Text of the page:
Constables, Marshals, and More: Forgotten Offices in Texas Law Enforcement

Constables, Marshals, and More: Forgotten Offices in Texas Law Enforcement

Constables, Marshals, and More: Forgotten Offices in Texas Law Enforcement

Constables, Marshals, and More: Forgotten Offices in Texas Law Enforcement


Most students of criminal Justice, and the general public as well, think of policing along the three basic types of municipal, sheriff, and state police. Little is known about other-avenues of police work, such as the constable. In policing textbooks, when a position such as constable is mentioned, only a line or two is presented, hardly enough to indicate it is of any importance. And yet constables and numerous other alternative policing positions are of vital importance to law enforcement in Texas and in other states. Constables, Marshals, and More seeks to remedy that imbalance in the literature on policing by starting with the state of Texas, home of more than 68,000 registered peace officers. Lorie Rubenser and Gloria Priddy first lay the groundwork for how to become a peace officer. A guest chapter by Raymond Kessler discusses legal issues in alternative police work. Rubenser and Priddy then examine the oft-overlooked offices of constable, railroad police, racing commission, cattle brand inspector, university police, fire marshal, city marshal, Texas Alcoholic Beverage Commission, bailiff, game warden, and district/county attorney investigators. This book will be useful for any general policing courses at both the undergraduate and the graduate levels. It will provide more in-depth analysis of these lesser known law enforcement positions and will spur student interest in employment in these areas.


Ask people to describe what they think of when someone mentions police and the answer will be remarkably similar from one person to another. Largely, people will picture a white male who works for a city police department and drives quickly through the city in a marked patrol car. Occasionally, a picture of a state trooper or sheriff ’s deputy will emerge.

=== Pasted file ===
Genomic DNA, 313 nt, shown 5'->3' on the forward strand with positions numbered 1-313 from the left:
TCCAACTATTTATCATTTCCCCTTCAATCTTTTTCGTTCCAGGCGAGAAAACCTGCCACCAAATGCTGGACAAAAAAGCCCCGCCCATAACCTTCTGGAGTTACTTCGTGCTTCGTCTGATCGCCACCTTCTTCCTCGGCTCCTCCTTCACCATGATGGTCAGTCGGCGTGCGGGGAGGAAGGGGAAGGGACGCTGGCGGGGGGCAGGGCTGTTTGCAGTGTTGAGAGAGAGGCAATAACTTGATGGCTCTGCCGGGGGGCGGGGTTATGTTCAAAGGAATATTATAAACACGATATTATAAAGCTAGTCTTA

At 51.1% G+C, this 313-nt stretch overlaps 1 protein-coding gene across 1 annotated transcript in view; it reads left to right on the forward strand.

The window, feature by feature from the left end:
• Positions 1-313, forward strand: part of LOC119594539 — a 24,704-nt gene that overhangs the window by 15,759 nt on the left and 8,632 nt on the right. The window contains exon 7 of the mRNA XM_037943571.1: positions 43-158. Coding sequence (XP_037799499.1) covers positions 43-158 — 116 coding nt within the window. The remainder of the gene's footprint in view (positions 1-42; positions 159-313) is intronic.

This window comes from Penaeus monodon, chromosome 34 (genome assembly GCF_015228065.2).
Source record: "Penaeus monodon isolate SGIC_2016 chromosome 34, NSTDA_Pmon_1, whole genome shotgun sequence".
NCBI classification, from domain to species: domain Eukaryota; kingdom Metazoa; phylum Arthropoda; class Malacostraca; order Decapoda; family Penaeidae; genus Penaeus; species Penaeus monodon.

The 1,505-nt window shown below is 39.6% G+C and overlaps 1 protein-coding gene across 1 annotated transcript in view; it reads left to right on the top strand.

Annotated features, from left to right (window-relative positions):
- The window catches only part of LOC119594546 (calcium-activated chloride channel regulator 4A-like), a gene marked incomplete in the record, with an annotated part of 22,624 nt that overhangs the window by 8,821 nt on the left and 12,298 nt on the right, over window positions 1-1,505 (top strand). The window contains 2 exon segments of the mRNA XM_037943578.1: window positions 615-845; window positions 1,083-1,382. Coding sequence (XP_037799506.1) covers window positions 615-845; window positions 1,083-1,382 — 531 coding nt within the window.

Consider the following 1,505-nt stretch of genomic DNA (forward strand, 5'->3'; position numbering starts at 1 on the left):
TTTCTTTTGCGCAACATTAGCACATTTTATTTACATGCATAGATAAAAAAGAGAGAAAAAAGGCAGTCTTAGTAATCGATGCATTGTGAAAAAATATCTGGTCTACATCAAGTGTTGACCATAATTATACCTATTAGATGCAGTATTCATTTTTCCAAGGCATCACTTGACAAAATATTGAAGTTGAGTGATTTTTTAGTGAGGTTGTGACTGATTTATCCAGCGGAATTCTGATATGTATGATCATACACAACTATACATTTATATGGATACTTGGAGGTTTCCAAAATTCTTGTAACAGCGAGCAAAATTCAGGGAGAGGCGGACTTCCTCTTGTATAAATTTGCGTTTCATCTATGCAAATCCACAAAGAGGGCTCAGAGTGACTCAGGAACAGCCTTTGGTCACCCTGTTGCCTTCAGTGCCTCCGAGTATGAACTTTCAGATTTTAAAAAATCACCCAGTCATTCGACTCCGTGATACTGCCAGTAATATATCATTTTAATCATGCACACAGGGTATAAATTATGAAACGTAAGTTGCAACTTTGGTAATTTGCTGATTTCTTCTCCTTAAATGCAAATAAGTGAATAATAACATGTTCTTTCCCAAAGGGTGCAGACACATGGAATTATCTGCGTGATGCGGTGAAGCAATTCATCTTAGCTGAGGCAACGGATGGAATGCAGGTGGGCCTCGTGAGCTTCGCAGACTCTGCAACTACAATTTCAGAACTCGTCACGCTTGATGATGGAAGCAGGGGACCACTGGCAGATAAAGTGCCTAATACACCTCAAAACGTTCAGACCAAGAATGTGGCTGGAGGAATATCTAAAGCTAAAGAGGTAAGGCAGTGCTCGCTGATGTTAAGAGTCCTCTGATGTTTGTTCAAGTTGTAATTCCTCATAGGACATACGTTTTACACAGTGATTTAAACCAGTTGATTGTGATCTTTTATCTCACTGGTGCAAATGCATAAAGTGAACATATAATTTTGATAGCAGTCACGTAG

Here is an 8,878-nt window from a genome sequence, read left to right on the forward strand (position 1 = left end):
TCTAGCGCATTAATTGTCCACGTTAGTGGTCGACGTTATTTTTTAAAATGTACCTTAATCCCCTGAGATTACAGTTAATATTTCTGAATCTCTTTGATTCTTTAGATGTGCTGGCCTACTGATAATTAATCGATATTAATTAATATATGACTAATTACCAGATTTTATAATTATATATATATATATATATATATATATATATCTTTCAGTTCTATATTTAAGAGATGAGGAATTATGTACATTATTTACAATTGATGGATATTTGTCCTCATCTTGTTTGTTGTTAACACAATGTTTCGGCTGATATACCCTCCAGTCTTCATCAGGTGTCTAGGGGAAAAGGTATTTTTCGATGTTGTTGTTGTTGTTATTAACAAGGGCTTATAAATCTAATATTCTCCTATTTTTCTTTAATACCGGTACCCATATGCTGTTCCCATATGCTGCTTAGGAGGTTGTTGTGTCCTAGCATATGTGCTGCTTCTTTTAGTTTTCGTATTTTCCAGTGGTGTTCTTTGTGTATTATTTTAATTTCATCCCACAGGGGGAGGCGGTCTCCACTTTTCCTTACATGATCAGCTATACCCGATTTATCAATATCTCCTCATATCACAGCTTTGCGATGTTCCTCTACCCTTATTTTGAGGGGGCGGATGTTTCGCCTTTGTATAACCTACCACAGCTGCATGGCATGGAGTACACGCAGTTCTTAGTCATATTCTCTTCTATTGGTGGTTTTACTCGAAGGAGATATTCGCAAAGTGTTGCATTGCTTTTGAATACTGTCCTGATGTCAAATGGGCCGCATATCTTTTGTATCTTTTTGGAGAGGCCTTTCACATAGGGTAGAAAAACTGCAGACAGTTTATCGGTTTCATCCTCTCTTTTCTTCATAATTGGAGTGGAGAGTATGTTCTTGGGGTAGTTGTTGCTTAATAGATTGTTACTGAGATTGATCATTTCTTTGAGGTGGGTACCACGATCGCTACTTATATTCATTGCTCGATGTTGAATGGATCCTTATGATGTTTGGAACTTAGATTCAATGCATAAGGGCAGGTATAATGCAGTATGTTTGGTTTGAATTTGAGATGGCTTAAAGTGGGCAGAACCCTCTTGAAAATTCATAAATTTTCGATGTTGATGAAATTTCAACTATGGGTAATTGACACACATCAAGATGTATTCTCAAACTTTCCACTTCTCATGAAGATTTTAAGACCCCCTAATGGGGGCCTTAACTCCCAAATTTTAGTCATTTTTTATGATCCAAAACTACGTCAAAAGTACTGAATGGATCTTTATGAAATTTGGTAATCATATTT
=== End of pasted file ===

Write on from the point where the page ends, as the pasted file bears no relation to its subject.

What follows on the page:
Most textbooks dealing with policing in general, or in a specific place in America, also deal only with the three basic types of police: municipal, sheriffs and state police. Federal law enforcement may also receive some level of attention. Entire chapters of policing books are devoted to special units and functions. Even a thorough review may lead the student to feel that their future in policing will take place in only these areas. Where a position such as constable appears, often there is only a line or two of information provided, hardly enough information to indicate the position is of any importance. Criminal Justice students will not seek jobs they do not know about and perhaps some will even turn away from policing because they are not aware of jobs that would suit them.

Much of the problem of coverage for various law enforcement positions relates to the big city focus of research. Very few researchers spend time exploring small or rural policing agencies. the reasons for this focus are obvious. Most researchers are from universities or the federal government. Geographically, they are more likely to be located in urban areas near the large police departments. Additionally, large municipal departments offer a greater variety of subjects to study. Large departments have more personnel, more contacts with the public, and more organizational units: three common areas of study.

Research on a large sample is traditionally considered more reliable and . . .

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